Then there are the native solitary bees, the incredible, single mums of the bee world. These personify the ‘busy as a bee’ mantra. There are around 250 different species of solitary bees in the UK. The males emerge first looking for nectar rich flowers to sustain them until the females arrive. These are not social bees; they don’t live in colonies. Once mated, the hardworking females must make a nest, lay her eggs and provision every egg with food a source of pollen. Some of them are very specialist bees, feeding on a just handful of plant species. If the plant isn’t present, or is over foraged by other bees, they will not find enough food for their offspring.
Meanwhile back inside the honeybee hive, the colony is building up, having spent the winter hunkered down, feeding on its stores (honey is the bee’s winter food). The colony is raising new bees to forage on the spring flowers. Even now, there are thousands of honeybees in every hive. And once the weather is conducive, the newly hatched bees and some of the winter bees will emerge and forage en masse to replenish the honey stores and collect the protein rich pollen to feed their developing young. Honeybees can fly miles to find food, whereas solitary bees and bumblebees tend to forage closer to their nests to preserve energy. So the honeybees can encroach on areas where wild bees are struggling to survive and may put additional pressures on our wild bees.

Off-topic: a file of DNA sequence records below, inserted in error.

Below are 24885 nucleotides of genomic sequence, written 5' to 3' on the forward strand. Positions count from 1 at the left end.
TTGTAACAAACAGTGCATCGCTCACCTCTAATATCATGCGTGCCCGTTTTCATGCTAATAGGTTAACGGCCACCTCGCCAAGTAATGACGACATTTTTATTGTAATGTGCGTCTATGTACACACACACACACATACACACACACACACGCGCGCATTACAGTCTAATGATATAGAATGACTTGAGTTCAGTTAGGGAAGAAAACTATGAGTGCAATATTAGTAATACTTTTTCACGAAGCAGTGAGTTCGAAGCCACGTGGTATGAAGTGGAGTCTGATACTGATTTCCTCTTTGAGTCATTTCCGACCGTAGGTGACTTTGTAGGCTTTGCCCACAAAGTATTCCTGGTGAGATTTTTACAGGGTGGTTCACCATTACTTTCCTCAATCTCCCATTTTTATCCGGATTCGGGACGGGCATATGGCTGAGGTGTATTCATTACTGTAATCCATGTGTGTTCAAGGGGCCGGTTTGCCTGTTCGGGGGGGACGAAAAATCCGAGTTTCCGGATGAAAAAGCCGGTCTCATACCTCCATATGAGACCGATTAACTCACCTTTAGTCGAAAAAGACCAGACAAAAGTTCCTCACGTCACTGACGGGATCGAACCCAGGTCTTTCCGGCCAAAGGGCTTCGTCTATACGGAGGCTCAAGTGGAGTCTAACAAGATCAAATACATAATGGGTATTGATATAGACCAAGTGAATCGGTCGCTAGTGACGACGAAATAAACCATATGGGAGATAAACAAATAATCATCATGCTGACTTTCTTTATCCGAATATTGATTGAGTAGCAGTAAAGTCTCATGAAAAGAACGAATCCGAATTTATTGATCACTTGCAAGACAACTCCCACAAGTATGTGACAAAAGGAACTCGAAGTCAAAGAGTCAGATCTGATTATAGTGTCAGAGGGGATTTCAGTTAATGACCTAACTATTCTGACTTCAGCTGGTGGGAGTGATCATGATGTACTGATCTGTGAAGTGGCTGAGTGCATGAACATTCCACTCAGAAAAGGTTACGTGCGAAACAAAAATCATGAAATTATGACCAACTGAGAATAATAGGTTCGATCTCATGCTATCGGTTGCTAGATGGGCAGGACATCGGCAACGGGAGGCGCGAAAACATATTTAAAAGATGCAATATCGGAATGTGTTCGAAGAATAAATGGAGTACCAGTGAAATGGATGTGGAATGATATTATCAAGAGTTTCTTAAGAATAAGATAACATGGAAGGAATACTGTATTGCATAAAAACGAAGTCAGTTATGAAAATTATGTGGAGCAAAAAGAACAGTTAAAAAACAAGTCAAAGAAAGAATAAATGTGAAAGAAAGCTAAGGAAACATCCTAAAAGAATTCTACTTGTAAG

So the food is the first concern. If you really want to help bees then plant more flowers. But choose plants free from pesticides and ones with open flowers where the pollen and nectar are accessible for all pollinators. Plant trees for bees; plant specialist bee plants (check out RosyBee plants, http://www.rosybee.com/ for plenty of organic, bee friendly plants). Grow from seed to plant en masse and be in control of any treatments. Wildflowers are great, but many garden plants are good too. Some of my favourite bee plants include Vipers Bugloss (Echium vulgare), Perennial oriental borage (Trachystemon orientalis), Birds Foot Trefoil (Lotus corniculata), Agastache foeniculum and mountain cornflower (Centaurea montana).